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Lethbridge Herald Newspaper Archives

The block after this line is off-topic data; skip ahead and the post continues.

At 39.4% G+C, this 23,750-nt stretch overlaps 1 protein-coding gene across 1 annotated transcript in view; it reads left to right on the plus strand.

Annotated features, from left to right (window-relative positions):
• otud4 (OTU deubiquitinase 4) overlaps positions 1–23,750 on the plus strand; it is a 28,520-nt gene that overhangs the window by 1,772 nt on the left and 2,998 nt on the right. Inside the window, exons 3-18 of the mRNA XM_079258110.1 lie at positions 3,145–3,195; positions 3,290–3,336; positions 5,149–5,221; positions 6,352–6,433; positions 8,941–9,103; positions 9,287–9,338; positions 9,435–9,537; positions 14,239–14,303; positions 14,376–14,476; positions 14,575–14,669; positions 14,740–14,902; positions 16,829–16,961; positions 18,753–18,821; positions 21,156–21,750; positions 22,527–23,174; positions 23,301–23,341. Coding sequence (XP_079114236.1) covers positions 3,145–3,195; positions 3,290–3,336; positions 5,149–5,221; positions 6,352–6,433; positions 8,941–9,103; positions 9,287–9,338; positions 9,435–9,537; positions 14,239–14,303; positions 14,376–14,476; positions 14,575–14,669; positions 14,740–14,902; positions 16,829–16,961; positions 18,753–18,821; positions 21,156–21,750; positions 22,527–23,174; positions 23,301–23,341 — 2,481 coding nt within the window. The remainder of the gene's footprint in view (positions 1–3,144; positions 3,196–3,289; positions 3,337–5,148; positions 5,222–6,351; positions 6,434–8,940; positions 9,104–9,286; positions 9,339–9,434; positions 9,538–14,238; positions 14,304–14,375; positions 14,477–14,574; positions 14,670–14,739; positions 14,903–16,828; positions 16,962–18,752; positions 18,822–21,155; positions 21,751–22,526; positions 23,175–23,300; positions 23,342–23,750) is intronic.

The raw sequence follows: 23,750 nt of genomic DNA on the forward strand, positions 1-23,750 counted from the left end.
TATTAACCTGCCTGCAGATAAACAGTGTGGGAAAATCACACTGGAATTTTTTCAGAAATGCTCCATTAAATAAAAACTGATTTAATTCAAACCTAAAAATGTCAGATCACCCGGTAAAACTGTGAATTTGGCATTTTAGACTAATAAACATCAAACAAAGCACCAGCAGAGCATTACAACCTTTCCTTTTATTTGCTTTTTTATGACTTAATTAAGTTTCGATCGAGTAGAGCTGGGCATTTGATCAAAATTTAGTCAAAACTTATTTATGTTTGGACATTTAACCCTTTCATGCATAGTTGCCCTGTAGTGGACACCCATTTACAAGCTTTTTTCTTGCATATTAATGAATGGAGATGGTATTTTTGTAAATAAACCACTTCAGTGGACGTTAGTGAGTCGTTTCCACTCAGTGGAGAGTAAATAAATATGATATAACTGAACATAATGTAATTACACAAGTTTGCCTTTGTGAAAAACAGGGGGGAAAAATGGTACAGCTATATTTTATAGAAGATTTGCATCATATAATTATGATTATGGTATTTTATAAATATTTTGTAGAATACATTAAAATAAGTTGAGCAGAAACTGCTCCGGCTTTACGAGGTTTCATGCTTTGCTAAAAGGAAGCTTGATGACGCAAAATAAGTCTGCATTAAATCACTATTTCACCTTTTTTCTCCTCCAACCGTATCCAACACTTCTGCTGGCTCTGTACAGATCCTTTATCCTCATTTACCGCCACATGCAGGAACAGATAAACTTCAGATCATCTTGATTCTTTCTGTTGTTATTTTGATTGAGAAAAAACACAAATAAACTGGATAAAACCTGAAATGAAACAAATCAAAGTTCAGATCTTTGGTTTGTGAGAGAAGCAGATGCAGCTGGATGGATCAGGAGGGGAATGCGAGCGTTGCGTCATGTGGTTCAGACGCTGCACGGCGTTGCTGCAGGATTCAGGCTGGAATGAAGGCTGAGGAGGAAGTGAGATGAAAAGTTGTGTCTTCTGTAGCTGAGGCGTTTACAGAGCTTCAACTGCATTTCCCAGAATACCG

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Lethbridge Herald (Newspaper) - August 6, 1974, Lethbridge, Alberta Tuesday, August 6,1974^THE LETHBRIDGE HERALD-17 Ottawa suffering greatest over-all food price increase By CHERYL HAWKES The Canadian Press Predictions of an over-all levelling-off of food prices made by the Food Prices Review Board in late June were not realized in July, a Cross-Canada surveyof 12 Canadian cities by The Canadian Press shows. July offered further increases in the total cost of 17 standard items. The burden of the increases shifted somewhat with central and Western Canada- hardest hit in June-seeing some stabilization. Charlottetown meanwhile, swapped places with Vancouver as the city with the most expensive total food basket and with Ottawa as the city suffering the greatest over-all food price increase. With food prices already up 17.4 per cent over last year, some observers predicted that a defeat of the Progressive Conservatives in the July 8 election-arid removal of the threat of wage and price controls- would prompt food suppliers to haul out bargains they were thought to be holding in the wings until after the election. The theory didn't hold out and other factors combined to prompt higher over-all beef, pork, poultry and bread prices. A month-long strike by three major meat-packing companies in Alberta took its toll with rising sirloin and pork loin prices. Bakers cite increased transportation, packaging and labor costs as reasons for continuing rises in the price of bread. Egg and poultry prices, afftcted by the government ban on lower-priced imports from the United States, are expedted to remain high in August as well. Sugar prices, which increased by leaps and bounds earlier in the year, continued to climb in most centres. A continuing embargo on DES-treated beef from the U.S. is also tilting beef prices upwards. Potato prices dropped by as much as $1.05 for a 10-pound bag, while milk and butter prices remained generally unchanged. But Canadians will soon be paying eight cents a pound more for butter, four cents a pound more for powdered skihn milk and more again for products containing Industrial milk, as a result of higher federal support prices for dairy farmers announced by the government last Week. The Canadian Press survey is based on a shopping basket of 17 standard items, prices on the last Tuesday of each month. Items are priced in the same supermarket each month and show the lowest regular price for the same items or, when a product is out of season or unavailable, the nearest comparable items. The survey began in April, 1973. The shopping basket consists of a pound of sirloin-tip roast of beef, all-beef wieners centre-cut loin roast of pork, first-grade chicken, ground chuck, frozen cod fillets, first-grade butter, tomatoes, frozen green peas, Mcintosh apples and drip coffee. Mcintosh apples were out of season in many centres last month and were replaced in the survey by an available variety of red eating apple. HELP US TO HELP OTHERSI The Salvation Army Welfare Services Need Clothing, Furniture, Toys, Household Effects ' CALL 328-2860 FOR PICK-UP SERVICE or LEAVE AT 412 - T�l AVE. S. The food basket also includes a dozen medium white eggs, a quart of homogenized whole milk, a 24-ounce loaf of sliced white bread, 10 pounds of first - grade potatoes, a 24-ounce can of first - grade, halved pears and five pounds of white granulated sugar. Vancouver-Pork took the largest leap here-up 50 cents a pound from June to $1.79. Next in line was a five-pound bag of sugar, up 29 cents to $2.10. Potato prices, do\yn in most centres, slid down furthest in Vancouver to 90 cents for a 10-pound bag-a $1.05 drop from June's price. Tomatoes were down 14 cents a pound to 55 cents; pork declined slightly. After a 10-cent jump which left sirloin prices the highest in the country in June, beef dropped six cents a pound last month to $2.29. Bread prices were up seven cents to 48 cents a loaf, milk up two cents to 47 cents. Pears and coffee each slid up six cents to 65 cents and $1.15, while butter dropped six cents to 87 cents. Wiener, chicken, ground chuck, and eggs remained steady. The most expensive food basket in the country last month at $18.02, this month's basket total eased to $17.26, still well above the $14.40 total price of a year ago. Edmonton-Sugar, coffee, apple, tomatoes, bread, milk, butter, chicken and ground chuck prices remained virtually unchanged in July. A 60-cent drop in potato prices contributed to a lower-prices food basket. Cod also dropped 26 cents a pound to $1.03, while eggs fell eight cents to 83 cents a dozen. Sirloin took the largest jump- up 50 cents to $2.55 a pound, followed by a 16-cent increase in canned pear prices to 49 cents, a 14-cent increase in pork prices and a four-cent rise in wieners to 93 cents. Total market basket value for July was $16.28, for June $16.84, for July, 1973, $14.38. Regina-Sugar took a large leap here-up 31 cents to $2.25 for a five-pound bag. Apples were up 16 cents to 59 cents and pork rose 11 cents to $1.69. Wieners, chicken and tomatoes took the biggest price drops. Wieners dipped 11 cents to 78 cents, chicken eight cents to 79 cents and tomatoes 10 cents to 49 cents a pound. Compared with other centres, potatoes took a relatively small drop-down four cents to $1.65-while ground chuck, cod, milk, butter, pears and coffee remained unchanged. Sirloin, eggs and peas edged up slightly. Bread increased seven cents a loaf to 27 cents. Total market basket value for July was $16.96, for June $16.60, for July, 1973, $14.03 without apples. Winnipeg-While prices of wieners, bread, butter, tomatoes, peas and coffee remained unchanged, beef shot up 20 cents to $2.18 a pound and pork 33 cents a pound to $1.38. Chidken, ground chuck and potatoes all dropped 10 cents to 85 cents, $1.18 and $1.69, respectively. Eggs, milk, pears and sugar were up slightly. Cod was down four cents a pound to $1.25. Total market basket value for July was $7.53, for June $17.21, for July, 1973, $14.97. Toronto-Beef took a large leap here-up 93 cents a pound to $2.88. Coffee was up 31 cents to $1.49, wieners up 11 cents a pound to 89 cents, apples up 10 cents to 59 cents a pound and chicken up seven cents a pound to 83 cents. Potatoes took the largest step downwards-90 cents to 99 cents for a 10-pound bag, followed by drops in ground chuck and tomato prices. Pork and eggs declined slightly while the prices of cod, milk, and bread remained unchanged. Total market basket value for July was $17.80, for June $17.54, for July, 1973, $13.57. Ottawa-Prices levelled off last month after the city experienced the largest food price jumps in the country in June's survey. Beef and pork prices both jumped 24 cents to FABRIC SALE SUMMER CLEARANCE! Jerseys 9^^ 45" prints and plains. Value to $3.99 yd........................yard ^Bi Polyesters 388 60" prints and plains. $5.99 yd.......................yard^^ Drapery 199 Wide variety ...................... ..................yard Mi Poly-Cottons 199 45". Reg. Sz99,65% poly., 35% cotton prints ...................yard JL Acrylic Prints 199 45". Reg. $149 yd........ ............. ...............yard A Nylon TricQt 100 Solla Shades. Reg. $1.99 ............ ....................yard A Brushed Nylon gOc Solid Shades. Reg. $1.59 yd.............................. yard W W Watch For New Fall Fabrics Beginning To Arrive Fanny's . . . The New Home of PFAFF SEWING MACHINES JL A Jl Jl I O FACTOBY -- LETHBRIDGE LTD.------ The Largest Selection m Lettibndge 1239 - 2nd Avenue S. (Old John Deere BIdg.) Phone 329-335S Monday thru Saturday 9:30 a.m. to 5:30 p.m. Thursday and Friday 9:30 a.m. to 9:00 p.m. Water bed massage entices patrons MANILA (Renter) - "Massage on a water bed," "latest scientific techniques," "soft piped-in music." These are some of the enticements offered to patrons of Manila's rapidly expanding variations on the original Finnish theme of a quiet sauna hut. In the last five years almost 120 sauna parlors employing some 12,000 persons-mainly female "attendants"-have mushroomed throughout the city and drawn business away from the older massage clinics in the city's Chinese section. According to available figures for 19713, the revenue from these pkrlors totalled 65.5 million pesos (about $9,890,000) and;brought local governments total of 21 million pesos in a variety of taxes ranging from police licensing fees to health department clearances. Like their ccunterparts in many other Asian centres, they advertise I nder a variety of names-fountain of youth, health clinic temple of health, heal|h spa-and provide the same basic services, varying only in the degree of extras individual attendants rnay offer. ' Gimmicks prevail as in any other competitive business. When President Ferdinand Marcos introduced a midnight to 4 a.m. curfew in his martial law decree of September, 1972, some parlors countered with "our curfew special-four hours for the price of two." The pattern of service initially is predictable-a sauna or hot bath followed by a massage. But after that, it depends on what the customer wants and whether the attendant is willing. Sauna parlor operators say they have put between 200,000 and 800,000 pesos into their establishments and admit to a fairly fast return on their investments. Informed sources say the total investment rose 40 per cent last year compared with 1972. Ironically, the industry received an unexpected boost from the martial law declaration. $2.39 and $1.69 a pound respectively. Chicken increased 14 cents a pound to 83 cents and sugar rose 13 cents to $1.92. Coffee dipped to $1.18, down 21 cents from June. Wieners declined 16 cents a pound to $1.03 and cod seven cents to $1.22. Other products remained unchanged in price, accounting for a 32-cent increase in the price of the total food basket for July to $16.84, compared with June's $16.52. Value last July was $14.94. Montreal-Prices dropped over-all for the second month in a row, as this city recorded the lowest-priced food basket in the country. Potatoes dropped 40 cents a 10-pound bag to 99 cents, cod dipped 18 cents to $1.07 and pears declined 16 cents to 42 cents. Coffee, butter, egg and wiener prices also fell while chicken, ground chuck, milk and apples remained unchanged. Tomatoes increased 50 cents a pound to 99 cents, while frozen peas jumped 10 cents a pound to 45 cents. Market basket total for July was $15.95, for June $16.23; for July, 1973, $13.96. Quebec City-Sirloin, pork and cod prices rose between 50 and 60 cents a pound last month, while ground chuck dropped 50 cents to $1.29, Potatoes also dropped-76 cents a bag to 93 cents for 10 pounds. Coffee and sugar increased by 19 and 21 cents to $1.28 and $2.00 respectively. Most other prices remained unchanged. Market basket total for July was $17.78, for June $17.09, for Julv. 1973. $14.50. Saint John, N.B.-In switch from most other centres, sirloin and sugar prices here remained unchanged in July. But coffee rose 54 cents a pound to $1.75- the highest in the country-and cod increased 34 cents to $1.39. Potatoes, as in most other centres, experienced a major price drop-82 cents here to $1.67. Tomato and apple prices dropped 14 and 10 cents a pound to 65 cents and 33 cents respectively. Wieners increased in price, while ground chuck declined. Market basket total for July was $17.43, for June, $16.41, for July, 1973, $16.14. Charlottetown-Prices here suffered the largest increase in the country. Beef and egg prices remained the same, as did eggs, milk and tomatoes. Following the trend of other cities, potato prices were down-50 cents to $1.79 a bag. Cod was up 44 cents to $1.33, coffee up 40 cents to 1.65, sugar up 45 cents to $2.24 Chicken also increased 10 cents to 89 cents but ground chuck fell nine cents to $1.29. Market basket total for July was $19.66, for June, $17.42, for July, 1973, $15.48. Halifax-Pork and chicken prices rose while beef and wieners eased s|ightly with ground chuck unchanged. Cod rose nine cents a pound to $1.29. Sugar increased by 35 cents to $1.88 and coffee rose 10 cents to $1.19. Pears also increased 14 cents to 69 cents for a 28-ounce can. Potatoes dropped 70 cents a bag to $1.29. Milk, butter and egg prices remained the same. Market basket total for July was $18.53, for June, $17.89, for July, 1973, $15.04. St. John's, NfId.-Shoppers here suffered the second largest rise last month. Coffee and beef prices remained the same, as did eggs and milk. Unlike in other centres, potato prices increased-24 cents to $2.19 a bag. Cod was up 32 cents to $1.29, ground chuck up 64 cents to $1.44 tomatoes up 30 cents to 89 cents a pound and sugar up 31 cents to $2.09. No price declines were reported in any of the 17 items surveyed. Market basket total for July was $18.79, for June, $15.26", for July, 1973, $14,29. mmnm �iiiiiil �����I Along with our Complete Line of FALL SHOES Has Arrived! Open ____________ Thursday WORLD OF SHOES 9^. 317A Sixth Street South If youwant a guaranteed moofliV income without toudiing the money youhavi^ useour Monthly Income Since we introduced our FirstBank Monthly Income Plan a tew month.s ago, our customers have been extremely pleased with it.. And no wonder. It's the trouble-free way to guarantee yourself additional monthly income, without eating into the money you invest. Here's how it works: for a minimum $5,000 you deposit, you'll receive an interest cheque for $36.98* every month for the next 5 years. To increase the amount of monthly interest you receive, you can deposit more than $5,000. For instance, you can deposit $6,000 and receive $44.38* a month; $10,000 to receive $73.96* a month; $17,000 to receive $125.73* a month, and so on. Or, if you prefer, we can automatically deposit the monthly interest payment into the account of your choice, and if it is a savings account you will earn additional interest. The FirstBank Monthly Income Plan is available from 2 months to 6 years. The interest rate applicable to the temi you choose is guaranteed for the full temi. To find out more about our FirstBank Monthly Income Plan, drop into your nearest branch of Bank of Montreal and let's talk about it. *Average monthly cheque for 5 year deposit at current guaranteed simple interest rate of 878% per annum as of August 1, 1974 (actual amount will vary with number of days each calendar month). Check your nearest Bank of Montreal for current rate and for rate applicable to terms other than 5 years. The First Canadian Bank Bank of Montreal ;